The Parting Gift (1950) E.1/2

By Zeenat Iqbal Hakimjee
Wednesday – February 20, 2019
ISLAMABAD: Mark was born in London during the post war period, in the east end of London, which has been largely rebuilt since World War II when it suffered much damage from bombing. London at that time was crippled because of the depression which was an after math of the war. The birth of Mark brought relief to his parents – relief from a devastated world.

You had to struggle to survive, as London was economically shattered also. It was hard to make ends meet. Even in those days Mark’s house was full of guests. Their family was known for its hospitality. One instance Mark remembered of his childhood was of his Mom’s spending the last of her saving’s to feed a less fortunate family. ‘Give and you receive’, she used to say. This image of his mother remained with Mark in his adult years.

She worked in a garments factory, which was a part of the textile industry that was established by France, an ally from the war. She brought home samples of dresses that fitted Mark’s sister, Elizabeth. ‘She’s such a Doll’, remarked a friend of Mom’s and she’d go pink in the cheek.

His father accepted building contracts, which were part of a rebuild London project. This is how they slowly became rich. He, as a building contractor, before putting up a building, used to first look at the site, choose the people who were going to work for him and plan a schedule of work so that he knew which people should be on the site at the right time.

The bricklayers and the plasterer’s would often get in each other’s way. I’ll finish with the bricks in another couple of hours. ‘Oh! So you will, the last time you said a couple, you took eight’. He went off, leaving the bricklayer to finish, who was envious of his long break. He complained, ‘Boss, we both should get equal pay for the hours of work we put in. Mark’s father would tackle the situation, and he planned shifts, so that nobody would have any objection.

Then there was the time when Elizabeth contracted an infection after swimming in the pool. They gave her a Penicillin shot (which she was allergic to), but it was too late before they found out that she was allergic. She developed a rash, as if the infection were not enough.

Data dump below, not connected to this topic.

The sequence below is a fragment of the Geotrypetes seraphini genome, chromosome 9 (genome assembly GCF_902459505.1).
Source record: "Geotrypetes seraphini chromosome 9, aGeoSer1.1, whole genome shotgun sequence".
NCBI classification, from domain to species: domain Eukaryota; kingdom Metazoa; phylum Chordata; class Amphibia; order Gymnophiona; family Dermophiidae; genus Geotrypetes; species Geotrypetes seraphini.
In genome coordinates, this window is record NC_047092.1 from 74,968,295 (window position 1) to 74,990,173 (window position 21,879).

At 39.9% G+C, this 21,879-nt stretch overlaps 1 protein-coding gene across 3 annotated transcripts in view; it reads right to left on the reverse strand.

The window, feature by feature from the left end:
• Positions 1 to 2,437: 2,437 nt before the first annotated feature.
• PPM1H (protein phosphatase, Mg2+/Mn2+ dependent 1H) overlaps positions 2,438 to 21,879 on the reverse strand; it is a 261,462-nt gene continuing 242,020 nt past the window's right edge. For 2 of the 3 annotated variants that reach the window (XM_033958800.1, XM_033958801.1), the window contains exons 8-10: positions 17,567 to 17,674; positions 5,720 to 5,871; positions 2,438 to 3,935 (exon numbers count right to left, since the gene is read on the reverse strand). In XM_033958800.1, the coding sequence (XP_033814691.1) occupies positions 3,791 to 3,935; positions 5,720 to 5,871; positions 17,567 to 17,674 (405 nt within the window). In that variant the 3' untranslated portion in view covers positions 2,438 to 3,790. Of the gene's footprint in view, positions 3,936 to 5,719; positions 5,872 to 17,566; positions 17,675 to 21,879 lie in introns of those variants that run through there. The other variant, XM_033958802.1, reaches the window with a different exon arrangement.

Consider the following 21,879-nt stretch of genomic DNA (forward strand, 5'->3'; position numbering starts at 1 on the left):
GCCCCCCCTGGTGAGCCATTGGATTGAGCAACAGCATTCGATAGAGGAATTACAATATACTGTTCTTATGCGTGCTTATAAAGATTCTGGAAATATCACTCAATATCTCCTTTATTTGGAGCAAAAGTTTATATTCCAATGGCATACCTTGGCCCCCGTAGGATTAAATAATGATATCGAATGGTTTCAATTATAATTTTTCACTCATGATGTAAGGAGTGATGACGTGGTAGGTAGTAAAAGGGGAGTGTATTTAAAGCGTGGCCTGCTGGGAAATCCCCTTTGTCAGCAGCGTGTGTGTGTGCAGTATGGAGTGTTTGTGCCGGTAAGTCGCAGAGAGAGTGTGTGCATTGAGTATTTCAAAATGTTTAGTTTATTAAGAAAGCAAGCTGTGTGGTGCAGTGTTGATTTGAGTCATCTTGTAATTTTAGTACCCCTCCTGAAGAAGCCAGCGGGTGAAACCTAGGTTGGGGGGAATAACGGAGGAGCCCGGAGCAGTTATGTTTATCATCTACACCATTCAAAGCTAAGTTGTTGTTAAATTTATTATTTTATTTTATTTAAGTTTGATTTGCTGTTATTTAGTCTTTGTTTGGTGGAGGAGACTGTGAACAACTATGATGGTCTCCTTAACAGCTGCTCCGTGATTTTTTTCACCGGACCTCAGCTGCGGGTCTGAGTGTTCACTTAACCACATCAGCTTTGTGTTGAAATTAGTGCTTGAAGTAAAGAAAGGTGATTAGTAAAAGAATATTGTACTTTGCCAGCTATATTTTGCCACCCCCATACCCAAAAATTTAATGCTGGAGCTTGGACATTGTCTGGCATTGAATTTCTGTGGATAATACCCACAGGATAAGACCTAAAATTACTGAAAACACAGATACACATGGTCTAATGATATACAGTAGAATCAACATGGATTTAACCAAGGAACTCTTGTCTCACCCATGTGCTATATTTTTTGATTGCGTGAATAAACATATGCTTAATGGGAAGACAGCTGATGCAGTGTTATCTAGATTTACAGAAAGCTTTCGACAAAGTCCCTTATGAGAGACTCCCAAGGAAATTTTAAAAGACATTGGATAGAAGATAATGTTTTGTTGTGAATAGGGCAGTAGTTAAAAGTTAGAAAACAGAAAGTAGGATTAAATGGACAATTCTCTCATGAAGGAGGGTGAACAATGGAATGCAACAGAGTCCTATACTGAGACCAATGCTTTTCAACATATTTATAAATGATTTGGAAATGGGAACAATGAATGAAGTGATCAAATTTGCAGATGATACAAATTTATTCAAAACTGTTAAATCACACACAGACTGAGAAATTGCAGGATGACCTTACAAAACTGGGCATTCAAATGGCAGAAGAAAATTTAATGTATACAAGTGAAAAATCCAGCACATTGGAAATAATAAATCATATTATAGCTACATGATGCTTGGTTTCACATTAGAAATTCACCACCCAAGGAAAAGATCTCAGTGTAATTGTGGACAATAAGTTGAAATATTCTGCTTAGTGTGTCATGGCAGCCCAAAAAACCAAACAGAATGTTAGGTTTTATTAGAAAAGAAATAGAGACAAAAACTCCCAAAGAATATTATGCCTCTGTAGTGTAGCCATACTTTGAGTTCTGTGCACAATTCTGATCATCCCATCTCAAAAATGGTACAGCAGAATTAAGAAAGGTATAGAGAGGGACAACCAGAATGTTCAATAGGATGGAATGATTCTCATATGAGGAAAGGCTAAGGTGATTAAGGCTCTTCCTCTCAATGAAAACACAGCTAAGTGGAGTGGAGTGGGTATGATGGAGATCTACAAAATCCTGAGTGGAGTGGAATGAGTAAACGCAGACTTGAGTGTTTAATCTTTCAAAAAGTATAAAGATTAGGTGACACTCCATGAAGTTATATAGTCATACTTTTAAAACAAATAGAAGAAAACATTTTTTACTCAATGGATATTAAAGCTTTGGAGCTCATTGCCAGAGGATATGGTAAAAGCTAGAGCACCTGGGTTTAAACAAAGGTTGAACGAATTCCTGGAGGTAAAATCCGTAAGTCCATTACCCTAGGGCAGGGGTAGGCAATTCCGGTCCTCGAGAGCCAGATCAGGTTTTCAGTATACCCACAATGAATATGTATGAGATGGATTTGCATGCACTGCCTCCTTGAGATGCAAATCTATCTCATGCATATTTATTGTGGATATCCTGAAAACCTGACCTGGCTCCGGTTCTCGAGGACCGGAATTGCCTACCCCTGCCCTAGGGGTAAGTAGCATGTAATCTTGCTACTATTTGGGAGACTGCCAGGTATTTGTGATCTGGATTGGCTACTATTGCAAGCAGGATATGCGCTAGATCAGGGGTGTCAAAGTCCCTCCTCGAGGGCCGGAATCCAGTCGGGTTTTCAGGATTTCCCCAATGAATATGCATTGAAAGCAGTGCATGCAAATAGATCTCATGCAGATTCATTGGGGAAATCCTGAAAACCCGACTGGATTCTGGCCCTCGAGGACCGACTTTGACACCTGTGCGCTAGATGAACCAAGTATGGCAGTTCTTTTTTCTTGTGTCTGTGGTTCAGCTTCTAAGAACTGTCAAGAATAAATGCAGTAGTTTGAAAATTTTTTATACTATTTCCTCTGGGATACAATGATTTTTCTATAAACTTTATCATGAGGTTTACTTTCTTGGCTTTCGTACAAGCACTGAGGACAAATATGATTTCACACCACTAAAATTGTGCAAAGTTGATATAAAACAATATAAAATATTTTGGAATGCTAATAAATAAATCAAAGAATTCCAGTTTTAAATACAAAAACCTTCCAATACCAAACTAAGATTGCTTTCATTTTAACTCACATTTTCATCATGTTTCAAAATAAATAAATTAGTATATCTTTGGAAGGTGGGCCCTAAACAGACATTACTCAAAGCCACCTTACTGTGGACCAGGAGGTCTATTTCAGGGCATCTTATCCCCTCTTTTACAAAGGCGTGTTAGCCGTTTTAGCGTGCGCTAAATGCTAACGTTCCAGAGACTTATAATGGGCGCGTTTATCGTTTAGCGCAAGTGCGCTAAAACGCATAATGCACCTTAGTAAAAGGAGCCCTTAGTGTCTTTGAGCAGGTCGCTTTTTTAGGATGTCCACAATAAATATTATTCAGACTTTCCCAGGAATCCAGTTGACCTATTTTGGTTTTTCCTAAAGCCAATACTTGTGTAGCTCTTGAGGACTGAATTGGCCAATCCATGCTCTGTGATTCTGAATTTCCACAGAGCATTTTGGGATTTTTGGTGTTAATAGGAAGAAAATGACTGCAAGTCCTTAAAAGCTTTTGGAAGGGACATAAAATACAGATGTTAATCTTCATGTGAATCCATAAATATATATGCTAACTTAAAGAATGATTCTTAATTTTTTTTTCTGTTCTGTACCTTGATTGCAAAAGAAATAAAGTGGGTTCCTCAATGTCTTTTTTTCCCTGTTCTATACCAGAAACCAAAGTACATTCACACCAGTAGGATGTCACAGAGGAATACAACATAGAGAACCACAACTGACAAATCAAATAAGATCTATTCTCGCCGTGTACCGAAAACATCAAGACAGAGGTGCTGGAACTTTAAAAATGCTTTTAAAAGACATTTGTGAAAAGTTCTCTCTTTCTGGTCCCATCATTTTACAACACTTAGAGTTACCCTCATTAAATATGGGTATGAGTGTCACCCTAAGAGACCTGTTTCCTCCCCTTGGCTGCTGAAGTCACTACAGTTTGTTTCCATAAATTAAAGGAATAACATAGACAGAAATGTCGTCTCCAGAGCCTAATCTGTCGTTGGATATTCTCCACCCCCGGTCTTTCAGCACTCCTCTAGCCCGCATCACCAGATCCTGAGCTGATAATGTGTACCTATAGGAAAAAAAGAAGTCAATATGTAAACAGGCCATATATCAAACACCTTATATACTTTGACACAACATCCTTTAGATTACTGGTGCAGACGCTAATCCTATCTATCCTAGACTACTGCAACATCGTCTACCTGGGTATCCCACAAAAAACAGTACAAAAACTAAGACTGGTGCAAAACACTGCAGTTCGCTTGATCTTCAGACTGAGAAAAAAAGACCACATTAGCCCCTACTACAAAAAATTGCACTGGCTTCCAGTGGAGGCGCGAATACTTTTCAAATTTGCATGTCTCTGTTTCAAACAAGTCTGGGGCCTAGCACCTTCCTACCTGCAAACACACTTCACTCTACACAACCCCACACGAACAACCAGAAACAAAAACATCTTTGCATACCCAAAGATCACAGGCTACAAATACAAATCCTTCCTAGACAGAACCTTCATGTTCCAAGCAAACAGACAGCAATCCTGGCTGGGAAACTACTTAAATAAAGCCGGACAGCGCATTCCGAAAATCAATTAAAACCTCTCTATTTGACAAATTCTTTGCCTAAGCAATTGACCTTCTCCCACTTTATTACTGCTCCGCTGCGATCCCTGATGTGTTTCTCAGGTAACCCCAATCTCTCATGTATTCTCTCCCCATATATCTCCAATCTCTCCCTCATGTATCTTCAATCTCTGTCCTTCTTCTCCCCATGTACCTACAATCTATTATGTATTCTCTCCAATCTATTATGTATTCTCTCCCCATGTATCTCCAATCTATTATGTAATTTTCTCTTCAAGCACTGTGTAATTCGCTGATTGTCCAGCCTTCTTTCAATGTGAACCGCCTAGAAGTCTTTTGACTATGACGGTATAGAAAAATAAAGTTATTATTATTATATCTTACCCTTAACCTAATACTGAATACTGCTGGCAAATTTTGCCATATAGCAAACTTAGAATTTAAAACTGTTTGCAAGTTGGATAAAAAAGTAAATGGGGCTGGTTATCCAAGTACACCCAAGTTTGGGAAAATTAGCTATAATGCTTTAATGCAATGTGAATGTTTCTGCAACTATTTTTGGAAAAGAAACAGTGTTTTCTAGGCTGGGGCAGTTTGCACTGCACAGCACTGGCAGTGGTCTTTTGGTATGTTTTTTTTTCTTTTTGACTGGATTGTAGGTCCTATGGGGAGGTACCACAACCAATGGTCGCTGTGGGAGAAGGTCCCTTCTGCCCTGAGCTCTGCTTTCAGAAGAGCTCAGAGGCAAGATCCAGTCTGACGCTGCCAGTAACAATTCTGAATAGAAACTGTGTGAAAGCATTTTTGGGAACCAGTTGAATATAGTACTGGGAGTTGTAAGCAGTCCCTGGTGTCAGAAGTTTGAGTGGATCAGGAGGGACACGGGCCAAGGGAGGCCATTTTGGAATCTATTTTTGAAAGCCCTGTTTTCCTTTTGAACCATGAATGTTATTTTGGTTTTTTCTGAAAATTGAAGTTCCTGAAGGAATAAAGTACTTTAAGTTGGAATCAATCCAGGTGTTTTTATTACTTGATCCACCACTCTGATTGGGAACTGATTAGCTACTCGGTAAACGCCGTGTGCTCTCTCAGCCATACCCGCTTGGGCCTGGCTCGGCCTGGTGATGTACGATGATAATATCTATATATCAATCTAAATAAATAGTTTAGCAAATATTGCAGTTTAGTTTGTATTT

But they were a close knit family and that saw them out of such situations. Mark held her hand and teased, ‘your face looks like its full of Polka Dots’. ‘You’d know what it feels like if you had them’. Elizabeth, on the verge of tears, told him.

About the same time, in Stalin’s Russia, Susan was born – in a communist setting. Later, she would question Mark about the gap between the haves and the have-nots. ‘Because they deserve to be so’. He’d reply. Many other questions came to her mind, especially about religion, but her differences were not confirmed. Originally she remained a Christian.

A product of the west, although she cherished faint memories of the large farms set up as collective units which were usually worked by 100 to 500 families, who reaped what they sowed. She was impressed and affected by the equal opportunity. And this would reflect, in her life, later on as would the prosperity of Hampstead heath, which is a large tract of countryside of London. (The latter as told by Mark to her). Her childhood memories would reflect in her adult life.

Once during a shortage of wheat (in London – where they were to stay after marriage), she observed that those collective farmers never went hungry whereas England imported wheat every year – and it was expensive. Mark would tease her, ‘the average income of a Londoner affords him the necessities as well as the luxuries’. ‘Capitalist thinking, that’, she retorted. With her there would remain a distinction between a necessity and luxury. ‘If it’s not necessary, why do it’, was an opinion of hers on many matters.

During his school days Mark enjoyed playing Cricket, and kept himself up to date with the score board of County Cricket. ‘The night watchman just might level the score’. ‘Not if the weather does not permit’. His friends enjoyed the game too. In 1882 Australia beat England at the Oval in London and after the match the ‘Sporting Times’ invented the term ‘The Ashes’. The paper told its readers of the ‘Death of English Cricket.’ The Ashes (from a stump burnt during the England tour of Australia in 1883) are kept in an urn at the Museum at Lord’s. Mark took pride in showing his guests this urn.

A fortune teller once told Mark that after his marriage he would be blissfully happy, but then he somehow did not want to reveal something to Mark – something terribly sad. He further added that Mark would have to part from someone he deeply loved. He said that an evil spirit would be the cause of his parting from someone he deeply loved. He further asked Mark to practice religion. Mark was not religious.

Who could tell that after so many years, life would be different. (To be continued...)

The writer can be reached at: zeenat.hakimjee@gmail.com

Disclaimer: All characters and incidents in this story are fictional; resemblance to any person living or dead is purely coincidental. The storyline expressed in this work has nothing to do whatsoever with the agenda, policy, guidelines, opinions, reports and/or views held by the management of The Daily Recorder (TDR - www.thedailyrecorder.com) and/or its associated team.

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